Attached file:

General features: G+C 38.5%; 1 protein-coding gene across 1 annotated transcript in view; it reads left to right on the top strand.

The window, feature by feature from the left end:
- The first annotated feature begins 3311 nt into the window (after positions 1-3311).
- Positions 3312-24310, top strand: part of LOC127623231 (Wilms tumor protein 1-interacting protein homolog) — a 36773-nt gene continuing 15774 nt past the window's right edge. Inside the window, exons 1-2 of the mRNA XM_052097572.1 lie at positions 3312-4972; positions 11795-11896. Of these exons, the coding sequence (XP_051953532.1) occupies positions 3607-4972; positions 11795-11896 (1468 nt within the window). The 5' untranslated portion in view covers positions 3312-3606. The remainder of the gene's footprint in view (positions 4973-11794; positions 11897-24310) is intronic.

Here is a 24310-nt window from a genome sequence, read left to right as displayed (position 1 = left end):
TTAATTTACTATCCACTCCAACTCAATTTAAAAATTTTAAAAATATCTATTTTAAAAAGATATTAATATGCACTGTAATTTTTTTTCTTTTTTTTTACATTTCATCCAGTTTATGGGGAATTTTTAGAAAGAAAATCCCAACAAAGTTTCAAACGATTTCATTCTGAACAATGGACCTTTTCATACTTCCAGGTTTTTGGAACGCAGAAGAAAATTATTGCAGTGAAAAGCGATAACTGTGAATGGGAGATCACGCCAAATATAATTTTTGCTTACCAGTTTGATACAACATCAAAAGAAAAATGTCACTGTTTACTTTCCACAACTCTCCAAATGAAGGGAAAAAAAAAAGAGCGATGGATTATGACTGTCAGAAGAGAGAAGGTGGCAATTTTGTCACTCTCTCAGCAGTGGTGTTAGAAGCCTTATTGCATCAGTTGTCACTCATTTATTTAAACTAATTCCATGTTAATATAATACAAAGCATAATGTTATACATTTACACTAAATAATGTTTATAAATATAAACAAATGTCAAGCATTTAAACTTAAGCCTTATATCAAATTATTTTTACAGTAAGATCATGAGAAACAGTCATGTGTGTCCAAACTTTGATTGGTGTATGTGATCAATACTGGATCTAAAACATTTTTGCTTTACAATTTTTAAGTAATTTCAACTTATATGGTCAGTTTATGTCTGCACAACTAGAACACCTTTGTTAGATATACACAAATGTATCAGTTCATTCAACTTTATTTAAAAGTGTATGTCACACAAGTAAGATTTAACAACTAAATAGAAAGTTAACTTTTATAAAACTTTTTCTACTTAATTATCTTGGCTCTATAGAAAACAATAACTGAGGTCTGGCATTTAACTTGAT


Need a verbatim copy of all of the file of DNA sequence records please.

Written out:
General features: G+C 38.5%; 1 protein-coding gene across 1 annotated transcript in view; it reads left to right on the top strand.

The window, feature by feature from the left end:
- The first annotated feature begins 3311 nt into the window (after positions 1-3311).
- Positions 3312-24310, top strand: part of LOC127623231 (Wilms tumor protein 1-interacting protein homolog) — a 36773-nt gene continuing 15774 nt past the window's right edge. Inside the window, exons 1-2 of the mRNA XM_052097572.1 lie at positions 3312-4972; positions 11795-11896. Of these exons, the coding sequence (XP_051953532.1) occupies positions 3607-4972; positions 11795-11896 (1468 nt within the window). The 5' untranslated portion in view covers positions 3312-3606. The remainder of the gene's footprint in view (positions 4973-11794; positions 11897-24310) is intronic.

Here is a 24310-nt window from a genome sequence, read left to right as displayed (position 1 = left end):
TTAATTTACTATCCACTCCAACTCAATTTAAAAATTTTAAAAATATCTATTTTAAAAAGATATTAATATGCACTGTAATTTTTTTTCTTTTTTTTTACATTTCATCCAGTTTATGGGGAATTTTTAGAAAGAAAATCCCAACAAAGTTTCAAACGATTTCATTCTGAACAATGGACCTTTTCATACTTCCAGGTTTTTGGAACGCAGAAGAAAATTATTGCAGTGAAAAGCGATAACTGTGAATGGGAGATCACGCCAAATATAATTTTTGCTTACCAGTTTGATACAACATCAAAAGAAAAATGTCACTGTTTACTTTCCACAACTCTCCAAATGAAGGGAAAAAAAAAAGAGCGATGGATTATGACTGTCAGAAGAGAGAAGGTGGCAATTTTGTCACTCTCTCAGCAGTGGTGTTAGAAGCCTTATTGCATCAGTTGTCACTCATTTATTTAAACTAATTCCATGTTAATATAATACAAAGCATAATGTTATACATTTACACTAAATAATGTTTATAAATATAAACAAATGTCAAGCATTTAAACTTAAGCCTTATATCAAATTATTTTTACAGTAAGATCATGAGAAACAGTCATGTGTGTCCAAACTTTGATTGGTGTATGTGATCAATACTGGATCTAAAACATTTTTGCTTTACAATTTTTAAGTAATTTCAACTTATATGGTCAGTTTATGTCTGCACAACTAGAACACCTTTGTTAGATATACACAAATGTATCAGTTCATTCAACTTTATTTAAAAGTGTATGTCACACAAGTAAGATTTAACAACTAAATAGAAAGTTAACTTTTATAAAACTTTTTCTACTTAATTATCTTGGCTCTATAGAAAACAATAACTGAGGTCTGGCATTTAACTTGAT